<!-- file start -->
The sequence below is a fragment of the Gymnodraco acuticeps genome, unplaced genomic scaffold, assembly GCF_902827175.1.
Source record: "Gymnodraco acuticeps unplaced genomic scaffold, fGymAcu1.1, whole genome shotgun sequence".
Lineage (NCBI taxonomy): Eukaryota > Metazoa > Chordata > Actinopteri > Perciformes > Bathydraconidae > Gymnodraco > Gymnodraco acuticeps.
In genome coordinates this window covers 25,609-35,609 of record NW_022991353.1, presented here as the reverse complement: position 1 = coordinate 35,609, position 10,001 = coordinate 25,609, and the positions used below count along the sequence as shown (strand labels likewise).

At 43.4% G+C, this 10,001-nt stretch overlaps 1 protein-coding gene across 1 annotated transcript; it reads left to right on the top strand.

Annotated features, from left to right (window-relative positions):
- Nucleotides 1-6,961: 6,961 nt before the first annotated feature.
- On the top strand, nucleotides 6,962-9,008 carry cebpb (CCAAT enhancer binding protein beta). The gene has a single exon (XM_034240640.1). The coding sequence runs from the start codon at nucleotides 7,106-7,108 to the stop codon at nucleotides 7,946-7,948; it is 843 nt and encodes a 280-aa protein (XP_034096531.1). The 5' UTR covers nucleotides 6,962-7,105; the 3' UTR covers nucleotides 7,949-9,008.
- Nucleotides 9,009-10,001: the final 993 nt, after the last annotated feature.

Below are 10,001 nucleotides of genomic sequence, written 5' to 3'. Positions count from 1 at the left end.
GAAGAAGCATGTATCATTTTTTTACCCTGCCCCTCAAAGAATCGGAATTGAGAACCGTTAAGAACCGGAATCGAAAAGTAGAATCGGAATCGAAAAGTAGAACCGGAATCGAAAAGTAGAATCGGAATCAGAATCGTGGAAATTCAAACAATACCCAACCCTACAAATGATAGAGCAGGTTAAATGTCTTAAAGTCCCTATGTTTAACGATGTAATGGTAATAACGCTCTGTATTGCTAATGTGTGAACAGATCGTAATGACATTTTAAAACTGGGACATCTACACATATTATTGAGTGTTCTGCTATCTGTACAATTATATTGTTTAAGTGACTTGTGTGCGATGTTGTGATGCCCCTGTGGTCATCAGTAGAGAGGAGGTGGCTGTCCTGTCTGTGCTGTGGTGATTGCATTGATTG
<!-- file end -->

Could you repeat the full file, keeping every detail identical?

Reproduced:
The sequence below is a fragment of the Gymnodraco acuticeps genome, unplaced genomic scaffold, assembly GCF_902827175.1.
Source record: "Gymnodraco acuticeps unplaced genomic scaffold, fGymAcu1.1, whole genome shotgun sequence".
Lineage (NCBI taxonomy): Eukaryota > Metazoa > Chordata > Actinopteri > Perciformes > Bathydraconidae > Gymnodraco > Gymnodraco acuticeps.
In genome coordinates this window covers 25,609-35,609 of record NW_022991353.1, presented here as the reverse complement: position 1 = coordinate 35,609, position 10,001 = coordinate 25,609, and the positions used below count along the sequence as shown (strand labels likewise).

At 43.4% G+C, this 10,001-nt stretch overlaps 1 protein-coding gene across 1 annotated transcript; it reads left to right on the top strand.

Annotated features, from left to right (window-relative positions):
- Nucleotides 1-6,961: 6,961 nt before the first annotated feature.
- On the top strand, nucleotides 6,962-9,008 carry cebpb (CCAAT enhancer binding protein beta). The gene has a single exon (XM_034240640.1). The coding sequence runs from the start codon at nucleotides 7,106-7,108 to the stop codon at nucleotides 7,946-7,948; it is 843 nt and encodes a 280-aa protein (XP_034096531.1). The 5' UTR covers nucleotides 6,962-7,105; the 3' UTR covers nucleotides 7,949-9,008.
- Nucleotides 9,009-10,001: the final 993 nt, after the last annotated feature.

Below are 10,001 nucleotides of genomic sequence, written 5' to 3'. Positions count from 1 at the left end.
GAAGAAGCATGTATCATTTTTTTACCCTGCCCCTCAAAGAATCGGAATTGAGAACCGTTAAGAACCGGAATCGAAAAGTAGAATCGGAATCGAAAAGTAGAACCGGAATCGAAAAGTAGAATCGGAATCAGAATCGTGGAAATTCAAACAATACCCAACCCTACAAATGATAGAGCAGGTTAAATGTCTTAAAGTCCCTATGTTTAACGATGTAATGGTAATAACGCTCTGTATTGCTAATGTGTGAACAGATCGTAATGACATTTTAAAACTGGGACATCTACACATATTATTGAGTGTTCTGCTATCTGTACAATTATATTGTTTAAGTGACTTGTGTGCGATGTTGTGATGCCCCTGTGGTCATCAGTAGAGAGGAGGTGGCTGTCCTGTCTGTGCTGTGGTGATTGCATTGATTG